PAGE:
Joy wells when I see that so many leaves are carpeting the back yard right now the whole place practically glows. The trees, black and brown outlines against an opaque-blue dawn, stand sentinel over what they’ve just deposited all over the ground.
Even though, technically, what has been strewn onto the walking path at the back side of the house is dead, it is beautiful. The kind of beauty that chokes the throat and brims the eye. I don’t know why my heart sings when I see it, it just does.
I don’t have the heart to rake them up.
I decide to let them be.
I wade slowly through a magical pond of yellow.
Earlier in the week, leaves from the red maples at the front of the house were gathered and now sit as three mounded triangles all browned up and dead for real. I’d raked them up days ago, but the next day it had turned bitter cold, and after coming down with a bout of shingles, I didn’t have it in me to deposit them to the mulch pile. I’d spent the better half of the day before hauling pile after pile to the bamboo patch, but I pushed myself too hard so these last three would have to wait. Their days are numbered. It is just a matter of time before I drag them to the outer darkness that is the side of the house where I’ve been dumping leaves for the last twenty years.
Even the golden beauties in the backyard will eventually curl on themselves and brittle up. They will most likely blow away, ending up in the Little Androscoggin River at the end of the road.
There is always one day in late Autumn when the wind howls hard and long and all the lawn carpets get scraped clean, the debris swooshed into the stream across from the winter berry bush I prune every year for its splash of red.
Everything is numbered. God, Himself, is in the numbering business.
Leaves on trees.
Grains of sand.
Stars in the heavens.
Hairs on my head.
Days of my life.
Apparently, some things are meant to be counted.
The children in my classroom love to announce they know what the biggest number is, the number that is the last number ever.
I’ve heard this refrain for the better part of seventeen years. The biggest number they come up with is always something like ten million, billion, ka-trillion,gajillion, quadrillion. Right, Mrs. McKellick?
I always smile and say, Remember, there is always ten million, billion, ka-trillion, gajillion, quadrillion… and one. When I say this, every single time the child face falls and darkens. Then, suddenly they smile, too, when they realize that counting numbers goes on forever, because forever to a child is a magical thing.
Some things are meant for forever, like souls and love and faith and hope.
The very words of Jesus that speak and are still speaking go on and on into eternity.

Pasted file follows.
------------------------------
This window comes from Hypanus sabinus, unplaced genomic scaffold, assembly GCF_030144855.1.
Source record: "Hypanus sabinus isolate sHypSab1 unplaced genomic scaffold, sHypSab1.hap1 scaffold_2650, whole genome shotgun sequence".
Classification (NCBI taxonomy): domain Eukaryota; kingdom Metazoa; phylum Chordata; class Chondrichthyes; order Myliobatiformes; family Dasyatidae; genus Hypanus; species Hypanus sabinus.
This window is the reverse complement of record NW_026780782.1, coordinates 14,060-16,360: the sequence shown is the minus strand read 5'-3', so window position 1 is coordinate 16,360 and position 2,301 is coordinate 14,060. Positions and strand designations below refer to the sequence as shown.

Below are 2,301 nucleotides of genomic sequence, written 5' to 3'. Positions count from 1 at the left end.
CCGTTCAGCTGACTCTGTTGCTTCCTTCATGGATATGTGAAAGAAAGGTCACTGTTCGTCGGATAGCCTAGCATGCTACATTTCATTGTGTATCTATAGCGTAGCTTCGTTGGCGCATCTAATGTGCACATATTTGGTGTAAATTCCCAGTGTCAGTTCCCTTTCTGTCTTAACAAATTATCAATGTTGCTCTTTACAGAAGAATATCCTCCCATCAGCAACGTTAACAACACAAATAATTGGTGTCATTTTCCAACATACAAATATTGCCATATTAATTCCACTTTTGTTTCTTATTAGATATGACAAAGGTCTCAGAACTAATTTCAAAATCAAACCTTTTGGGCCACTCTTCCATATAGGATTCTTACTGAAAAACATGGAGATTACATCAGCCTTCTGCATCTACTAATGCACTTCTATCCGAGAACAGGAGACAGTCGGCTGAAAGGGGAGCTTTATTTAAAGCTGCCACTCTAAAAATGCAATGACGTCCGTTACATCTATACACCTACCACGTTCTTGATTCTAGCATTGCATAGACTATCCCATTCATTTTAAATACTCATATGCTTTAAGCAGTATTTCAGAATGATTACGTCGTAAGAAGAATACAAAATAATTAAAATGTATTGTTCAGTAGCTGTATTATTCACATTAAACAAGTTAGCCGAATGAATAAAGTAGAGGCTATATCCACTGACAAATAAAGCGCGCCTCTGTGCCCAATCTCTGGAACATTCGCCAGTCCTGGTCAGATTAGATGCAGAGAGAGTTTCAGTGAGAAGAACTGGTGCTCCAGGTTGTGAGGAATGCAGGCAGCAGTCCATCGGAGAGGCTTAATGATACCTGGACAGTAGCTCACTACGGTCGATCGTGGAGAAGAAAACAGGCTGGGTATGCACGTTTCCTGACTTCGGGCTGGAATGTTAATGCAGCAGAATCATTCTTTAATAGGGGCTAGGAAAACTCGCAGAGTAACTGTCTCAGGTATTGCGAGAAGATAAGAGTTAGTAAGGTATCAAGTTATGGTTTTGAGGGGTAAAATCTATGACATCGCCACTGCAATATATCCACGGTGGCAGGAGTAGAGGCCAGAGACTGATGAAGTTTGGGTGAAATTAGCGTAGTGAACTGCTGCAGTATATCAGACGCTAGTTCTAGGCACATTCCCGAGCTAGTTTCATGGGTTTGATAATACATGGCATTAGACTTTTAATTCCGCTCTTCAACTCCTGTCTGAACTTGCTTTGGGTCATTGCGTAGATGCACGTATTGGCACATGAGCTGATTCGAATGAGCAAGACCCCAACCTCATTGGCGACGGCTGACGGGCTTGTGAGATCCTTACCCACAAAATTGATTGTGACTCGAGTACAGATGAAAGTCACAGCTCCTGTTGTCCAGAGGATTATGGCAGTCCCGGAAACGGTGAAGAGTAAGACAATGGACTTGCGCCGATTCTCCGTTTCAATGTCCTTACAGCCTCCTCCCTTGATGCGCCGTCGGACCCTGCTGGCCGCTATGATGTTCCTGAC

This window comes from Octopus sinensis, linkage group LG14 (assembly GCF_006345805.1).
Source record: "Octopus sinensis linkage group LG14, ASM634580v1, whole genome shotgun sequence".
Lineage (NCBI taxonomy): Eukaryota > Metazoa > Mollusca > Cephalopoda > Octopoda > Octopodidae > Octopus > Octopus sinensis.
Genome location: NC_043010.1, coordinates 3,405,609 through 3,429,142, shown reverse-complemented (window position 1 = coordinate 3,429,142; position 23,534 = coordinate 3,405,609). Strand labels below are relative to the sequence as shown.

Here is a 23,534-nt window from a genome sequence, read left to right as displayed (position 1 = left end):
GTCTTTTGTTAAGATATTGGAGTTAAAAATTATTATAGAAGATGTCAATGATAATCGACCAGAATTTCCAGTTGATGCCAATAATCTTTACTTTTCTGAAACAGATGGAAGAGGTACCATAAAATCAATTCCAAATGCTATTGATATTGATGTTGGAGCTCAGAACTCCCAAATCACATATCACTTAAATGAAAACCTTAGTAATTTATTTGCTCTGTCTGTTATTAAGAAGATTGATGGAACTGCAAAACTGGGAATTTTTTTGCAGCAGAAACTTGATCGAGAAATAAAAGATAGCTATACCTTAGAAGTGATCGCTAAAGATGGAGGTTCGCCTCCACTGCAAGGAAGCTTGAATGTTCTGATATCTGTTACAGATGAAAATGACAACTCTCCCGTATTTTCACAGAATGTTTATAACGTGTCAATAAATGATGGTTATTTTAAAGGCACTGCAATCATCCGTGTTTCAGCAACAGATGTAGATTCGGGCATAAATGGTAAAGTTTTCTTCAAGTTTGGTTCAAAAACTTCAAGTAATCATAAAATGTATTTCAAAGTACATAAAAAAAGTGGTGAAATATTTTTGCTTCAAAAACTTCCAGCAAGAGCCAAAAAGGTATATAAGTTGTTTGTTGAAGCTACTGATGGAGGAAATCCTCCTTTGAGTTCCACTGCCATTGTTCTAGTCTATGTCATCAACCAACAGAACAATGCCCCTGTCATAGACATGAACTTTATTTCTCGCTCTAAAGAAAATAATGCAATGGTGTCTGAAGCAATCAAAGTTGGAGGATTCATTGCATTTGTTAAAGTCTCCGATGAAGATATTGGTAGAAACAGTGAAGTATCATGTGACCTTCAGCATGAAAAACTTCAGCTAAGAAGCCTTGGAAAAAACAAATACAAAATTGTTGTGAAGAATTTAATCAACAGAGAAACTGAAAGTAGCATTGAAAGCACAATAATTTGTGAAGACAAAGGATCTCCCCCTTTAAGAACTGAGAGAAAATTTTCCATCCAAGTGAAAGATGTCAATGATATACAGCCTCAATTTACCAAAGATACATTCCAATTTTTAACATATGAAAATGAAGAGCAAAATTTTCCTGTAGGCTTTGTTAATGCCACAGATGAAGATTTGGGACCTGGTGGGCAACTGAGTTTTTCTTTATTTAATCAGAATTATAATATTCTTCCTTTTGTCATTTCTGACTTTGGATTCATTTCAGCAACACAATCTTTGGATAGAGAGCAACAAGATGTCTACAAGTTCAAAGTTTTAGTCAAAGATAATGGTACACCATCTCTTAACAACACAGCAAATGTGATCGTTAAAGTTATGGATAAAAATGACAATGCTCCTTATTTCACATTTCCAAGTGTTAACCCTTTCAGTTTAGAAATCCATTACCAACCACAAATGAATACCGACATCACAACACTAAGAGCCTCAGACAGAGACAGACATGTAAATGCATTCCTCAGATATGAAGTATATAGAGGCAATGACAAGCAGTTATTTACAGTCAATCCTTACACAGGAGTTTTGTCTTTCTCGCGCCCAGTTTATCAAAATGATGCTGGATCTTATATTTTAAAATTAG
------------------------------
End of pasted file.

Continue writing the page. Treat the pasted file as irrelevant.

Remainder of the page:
Heaven and earth will pass away, but my words will never pass away.
Some things are meant to end and will, like suffering…hate…despair.
“and He will wipe away every tear from their eyes; and there will no longer be any death; there will no longer be any mourning, or crying, or pain; the first things have passed away.”
All these march to a timetable we do not know.
Yet, there are timetables we do know, where flesh and blood live out a daily routine. It is here that we do some of our own counting.
I step into the Art room at school on a Thursday and like every other Thursday before, it’s the same. The scent of hot glue and wax crayon mixing with the odors of paint and wet paper assaults my nostrils. Here the cacophony of children’s voices, sometimes joyful, sometimes irritating, pierces the ear as the stuff of creative abandon gets played out in forty minutes. I love it.
I have three more Thursdays. Three more Thursdays where I will watch over young humans furrow the brow and squint the eye to bring about their next masterpiece. Three more Thursdays where I get to scrape glue off my hands and dodge permanent marker being wielded by an unaware fourth grader. Three more Thursdays to encourage the maneuvering of scissors around tight spaces and I get three more Thursdays to look one of those humans in the eye as he holds up his creation and I will say with all honesty, “It’s beautiful.”
All my Mondays through Fridays at Elm Street School are numbered.
I know this like I know the leaves in the backyard are numbered, having given up their summer splendor to die for a little while. My time at school is waning like the last fade of Autumn. So I wade through the hallways slowly when I can, thinking that here too, is it sometimes magical. Some days you can actually see it; the wonder, the understanding of a concept, a truth, come to life all over a child’s face.
Winter is coming and this chapter is coming to a close. However, this life being God’s glorious art room, I know there will be color again.